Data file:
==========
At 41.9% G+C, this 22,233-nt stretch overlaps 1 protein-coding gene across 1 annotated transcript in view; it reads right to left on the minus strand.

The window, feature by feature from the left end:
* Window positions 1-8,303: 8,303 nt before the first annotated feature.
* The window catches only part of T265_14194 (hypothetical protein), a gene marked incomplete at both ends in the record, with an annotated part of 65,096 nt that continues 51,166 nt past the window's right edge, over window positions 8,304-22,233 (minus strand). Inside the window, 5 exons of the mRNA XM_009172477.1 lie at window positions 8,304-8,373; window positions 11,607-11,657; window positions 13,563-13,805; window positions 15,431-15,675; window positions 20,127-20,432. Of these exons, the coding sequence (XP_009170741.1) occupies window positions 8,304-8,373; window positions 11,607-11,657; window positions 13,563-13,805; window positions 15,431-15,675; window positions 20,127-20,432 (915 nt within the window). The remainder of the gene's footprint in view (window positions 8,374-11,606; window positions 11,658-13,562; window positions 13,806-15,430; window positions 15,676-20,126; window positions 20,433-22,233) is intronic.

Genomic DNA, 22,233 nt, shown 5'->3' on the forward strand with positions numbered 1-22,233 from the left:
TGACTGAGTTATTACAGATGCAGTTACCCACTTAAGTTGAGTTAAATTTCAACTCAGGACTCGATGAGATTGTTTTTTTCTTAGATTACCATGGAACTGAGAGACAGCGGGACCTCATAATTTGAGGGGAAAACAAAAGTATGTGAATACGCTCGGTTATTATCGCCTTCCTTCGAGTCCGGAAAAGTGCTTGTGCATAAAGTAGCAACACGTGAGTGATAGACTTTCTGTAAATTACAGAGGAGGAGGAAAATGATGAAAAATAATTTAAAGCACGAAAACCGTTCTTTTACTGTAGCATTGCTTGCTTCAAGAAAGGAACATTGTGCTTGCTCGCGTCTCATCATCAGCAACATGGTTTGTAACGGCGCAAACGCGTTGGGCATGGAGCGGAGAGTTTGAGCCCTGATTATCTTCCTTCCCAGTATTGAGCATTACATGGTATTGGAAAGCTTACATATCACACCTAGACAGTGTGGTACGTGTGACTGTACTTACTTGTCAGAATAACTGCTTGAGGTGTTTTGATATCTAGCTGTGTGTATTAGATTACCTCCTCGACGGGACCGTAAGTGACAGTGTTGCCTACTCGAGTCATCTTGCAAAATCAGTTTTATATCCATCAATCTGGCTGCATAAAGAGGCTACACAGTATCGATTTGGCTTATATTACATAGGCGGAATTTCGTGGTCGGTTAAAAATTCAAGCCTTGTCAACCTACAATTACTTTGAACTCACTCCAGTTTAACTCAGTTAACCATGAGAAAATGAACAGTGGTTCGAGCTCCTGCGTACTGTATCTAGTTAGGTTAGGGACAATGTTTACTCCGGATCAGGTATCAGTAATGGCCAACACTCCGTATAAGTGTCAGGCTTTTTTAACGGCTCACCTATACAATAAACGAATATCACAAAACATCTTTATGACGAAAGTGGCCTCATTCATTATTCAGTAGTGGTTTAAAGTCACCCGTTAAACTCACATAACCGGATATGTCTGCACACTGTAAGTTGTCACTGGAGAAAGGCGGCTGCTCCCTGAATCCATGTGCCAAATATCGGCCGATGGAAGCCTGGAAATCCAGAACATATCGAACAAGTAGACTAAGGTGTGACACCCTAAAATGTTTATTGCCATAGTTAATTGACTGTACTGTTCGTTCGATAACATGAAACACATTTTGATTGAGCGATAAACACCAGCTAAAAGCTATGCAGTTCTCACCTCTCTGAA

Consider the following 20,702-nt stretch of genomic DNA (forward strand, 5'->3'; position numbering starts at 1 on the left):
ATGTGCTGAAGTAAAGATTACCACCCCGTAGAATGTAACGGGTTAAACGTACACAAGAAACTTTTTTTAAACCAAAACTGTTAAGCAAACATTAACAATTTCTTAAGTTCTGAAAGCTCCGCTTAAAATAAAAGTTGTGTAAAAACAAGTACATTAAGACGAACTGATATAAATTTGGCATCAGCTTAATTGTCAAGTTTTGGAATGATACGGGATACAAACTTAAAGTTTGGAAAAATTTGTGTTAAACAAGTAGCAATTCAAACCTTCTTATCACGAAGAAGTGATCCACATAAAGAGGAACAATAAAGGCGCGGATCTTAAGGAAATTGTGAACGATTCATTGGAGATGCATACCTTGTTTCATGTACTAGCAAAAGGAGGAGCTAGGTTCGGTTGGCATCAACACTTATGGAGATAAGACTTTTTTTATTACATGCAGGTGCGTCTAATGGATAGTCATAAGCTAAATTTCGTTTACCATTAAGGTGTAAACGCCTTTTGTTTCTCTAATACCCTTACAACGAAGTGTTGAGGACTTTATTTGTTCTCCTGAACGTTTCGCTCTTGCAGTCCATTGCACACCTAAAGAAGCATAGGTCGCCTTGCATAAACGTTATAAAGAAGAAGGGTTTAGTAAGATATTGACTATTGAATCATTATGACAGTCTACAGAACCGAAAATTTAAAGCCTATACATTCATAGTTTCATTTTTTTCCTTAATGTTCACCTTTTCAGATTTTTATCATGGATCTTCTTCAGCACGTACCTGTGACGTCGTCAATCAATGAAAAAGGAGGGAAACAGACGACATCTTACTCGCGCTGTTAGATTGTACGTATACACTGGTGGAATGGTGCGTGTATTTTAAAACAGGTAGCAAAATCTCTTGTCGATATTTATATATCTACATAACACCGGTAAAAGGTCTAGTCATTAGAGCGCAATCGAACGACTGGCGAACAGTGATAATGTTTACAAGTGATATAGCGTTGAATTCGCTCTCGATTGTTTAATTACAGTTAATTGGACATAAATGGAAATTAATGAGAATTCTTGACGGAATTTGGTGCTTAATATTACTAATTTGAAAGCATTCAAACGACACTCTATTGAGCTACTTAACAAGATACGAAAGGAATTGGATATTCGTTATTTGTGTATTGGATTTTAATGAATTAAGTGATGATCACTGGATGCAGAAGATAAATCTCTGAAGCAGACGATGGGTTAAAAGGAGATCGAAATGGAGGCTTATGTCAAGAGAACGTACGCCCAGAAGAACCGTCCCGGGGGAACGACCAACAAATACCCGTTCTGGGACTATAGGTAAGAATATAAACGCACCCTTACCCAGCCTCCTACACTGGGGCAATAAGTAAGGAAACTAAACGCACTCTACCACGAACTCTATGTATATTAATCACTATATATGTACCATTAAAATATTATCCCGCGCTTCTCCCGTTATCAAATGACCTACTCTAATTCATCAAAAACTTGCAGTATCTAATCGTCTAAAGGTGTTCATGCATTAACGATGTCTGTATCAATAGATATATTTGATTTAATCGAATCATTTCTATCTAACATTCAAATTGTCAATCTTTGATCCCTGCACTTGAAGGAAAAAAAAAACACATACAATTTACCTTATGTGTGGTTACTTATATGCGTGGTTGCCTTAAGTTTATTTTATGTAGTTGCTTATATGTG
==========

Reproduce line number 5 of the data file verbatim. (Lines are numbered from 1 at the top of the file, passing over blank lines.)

Genomic DNA, 22,233 nt, shown 5'->3' on the forward strand with positions numbered 1-22,233 from the left: